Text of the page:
One of the best things about living in Tennessee, and in the Nashville area in particular is that it is so central, one reason why Nashville is the centre for many businesses.
You can drive in any direction and end up in a different state, a state that conjures up so many feelings, through songs for a start.
South you have Alabama – Birmingham, Montgomery, and after a seven-hour drive or more you will find yourself at the beautiful Gulf Shores and Orange Beach.
A further twenty-minute drive east and you’re in Florida. The state line between Florida and Alabama has a small number of stores and bars; this is Flora-bama. Kenny Chesney just performed on the beach last summer with a free concert; you can catch it on CMT on demand.
A few hours east and you’ll drive into Georgia, capital Atlanta, which has the busiest airport in the world I believe, cargo and freight. It is also the closest airport to Nashville that has flights direct from the UK. Georgia is famous for its peaches of course, and its music – many of today’s top country artists hail from Georgia.
Also east of Nashville is North Carolina, Wilmington is a favorite of ours. There is actually a film studio there with many TV shows made there, including One Tree Hill and Dawson’s Creek.
And then there are the Smokey Mountains, with the towns of Gatlinburg and Pigeon Forge. Gatlinburg is a bit more upmarket, with art studios and unique shops, nestled at the bottom of the mountain range. Pigeon Forge is more commercial with tourist shops, carnival rides and Dollywood, Dolly Parton’s theme park. It is the drive though into the mountains that I love and I was lucky enough to see a baby bear, in a tree, and get within twenty feet of it, before wondering where Mom was and making a quick retreat.
We stayed in a beautiful log cabin right in the mountains, complete with hot tub on the deck. All you could see was the mountains, with the smoke/clouds that give them their names, and listen to the wildlife.
West of Nashville is Memphis, and of course Graceland, Elvis’ home. I’ve been a number of times, taking friends. The two planes that are parked opposite you used to be able to go on but they are both currently on sale. Beale Street is a must, but it is only two blocks or so long. I prefer it during the day, out of season, when it is quite desolate. During the summer though, when it is so hot, they have street entertainment, live music etc., and of course at nighttime the street really comes to life. Memphis has quite a high crime rate but the city council are trying to improve this and investing money, hoping to attract businesses and more visitors. Graceland itself is not in the best area for example – empty shops and houses.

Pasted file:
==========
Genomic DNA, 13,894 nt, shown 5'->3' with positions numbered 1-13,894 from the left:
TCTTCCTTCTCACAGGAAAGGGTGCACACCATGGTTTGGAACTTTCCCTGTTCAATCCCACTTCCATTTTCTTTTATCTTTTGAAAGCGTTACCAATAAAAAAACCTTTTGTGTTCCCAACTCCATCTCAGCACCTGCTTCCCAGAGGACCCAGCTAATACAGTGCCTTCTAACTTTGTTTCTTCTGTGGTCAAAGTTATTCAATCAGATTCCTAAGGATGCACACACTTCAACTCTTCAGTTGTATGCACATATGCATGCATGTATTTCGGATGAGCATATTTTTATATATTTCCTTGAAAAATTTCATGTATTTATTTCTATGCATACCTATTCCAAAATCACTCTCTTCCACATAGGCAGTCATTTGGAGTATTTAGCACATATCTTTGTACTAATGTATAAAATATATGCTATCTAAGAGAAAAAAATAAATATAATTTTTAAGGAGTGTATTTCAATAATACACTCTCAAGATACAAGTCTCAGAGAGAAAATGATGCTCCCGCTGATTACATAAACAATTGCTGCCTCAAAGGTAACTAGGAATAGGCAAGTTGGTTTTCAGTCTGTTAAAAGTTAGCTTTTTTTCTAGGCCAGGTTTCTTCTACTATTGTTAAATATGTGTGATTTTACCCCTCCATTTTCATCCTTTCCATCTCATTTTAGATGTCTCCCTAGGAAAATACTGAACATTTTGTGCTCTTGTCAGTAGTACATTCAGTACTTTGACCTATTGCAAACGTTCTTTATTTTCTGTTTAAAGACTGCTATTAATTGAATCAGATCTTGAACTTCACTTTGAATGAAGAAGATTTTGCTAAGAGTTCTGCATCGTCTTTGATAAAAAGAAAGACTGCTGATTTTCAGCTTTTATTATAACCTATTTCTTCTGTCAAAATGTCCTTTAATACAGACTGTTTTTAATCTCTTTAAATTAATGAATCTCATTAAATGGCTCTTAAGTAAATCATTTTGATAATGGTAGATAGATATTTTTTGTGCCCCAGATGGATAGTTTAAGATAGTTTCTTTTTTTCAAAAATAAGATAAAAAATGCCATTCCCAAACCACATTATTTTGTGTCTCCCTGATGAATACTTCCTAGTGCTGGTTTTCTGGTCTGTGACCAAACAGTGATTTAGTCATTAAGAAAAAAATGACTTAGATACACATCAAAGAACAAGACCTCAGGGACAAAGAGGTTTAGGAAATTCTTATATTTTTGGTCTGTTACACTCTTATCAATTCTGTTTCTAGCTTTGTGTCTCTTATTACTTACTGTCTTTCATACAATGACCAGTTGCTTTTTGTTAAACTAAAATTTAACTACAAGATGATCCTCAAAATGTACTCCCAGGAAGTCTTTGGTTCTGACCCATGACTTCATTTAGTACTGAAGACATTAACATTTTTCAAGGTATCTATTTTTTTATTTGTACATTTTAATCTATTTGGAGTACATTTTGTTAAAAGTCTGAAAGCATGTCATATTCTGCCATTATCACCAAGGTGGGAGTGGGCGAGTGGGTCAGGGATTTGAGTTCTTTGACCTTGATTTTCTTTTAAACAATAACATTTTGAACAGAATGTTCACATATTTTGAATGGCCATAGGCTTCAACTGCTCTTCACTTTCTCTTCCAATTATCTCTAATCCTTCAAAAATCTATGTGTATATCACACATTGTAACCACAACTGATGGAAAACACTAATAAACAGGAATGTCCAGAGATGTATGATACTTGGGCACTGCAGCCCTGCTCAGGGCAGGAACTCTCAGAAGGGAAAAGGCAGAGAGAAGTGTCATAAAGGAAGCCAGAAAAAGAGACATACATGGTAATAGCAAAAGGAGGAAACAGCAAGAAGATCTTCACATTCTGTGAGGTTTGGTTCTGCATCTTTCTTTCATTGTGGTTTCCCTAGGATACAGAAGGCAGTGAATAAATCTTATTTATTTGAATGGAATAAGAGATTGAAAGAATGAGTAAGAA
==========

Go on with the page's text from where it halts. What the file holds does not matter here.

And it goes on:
A bit further west you cross from Memphis, over the Mississippi and into Arkansas, whilst drive north and you’ll find yourself in Kentucky. Our land is about ten miles from the Kentucky border. We’ve been there twice so far, many people go there due to the lower sales tax and I believe no tax on food. This led to my song Bootlegger from Kentucky, as I’m sure people buy product and goods in Kentucky and bring it back into Tennessee where there is a higher tax, driving through the back roads. Tennessee though has no state income tax.
Laws are different between each state – tattoos for example, you have to be eighteen in Tennessee but in Alabama I think it is sixteen, Kentucky seventeen.
These states, cities and of course the mighty Mississippi have all inspired songs – Sweet Home Alabama obviously, Southern Man, Blue Moon over Kentucky, Kentucky Rain; Rainy Night in Georgia, the list goes on, and not to forget my own Ghosts of Tennessee and the aforementioned Bootlegger from Kentucky.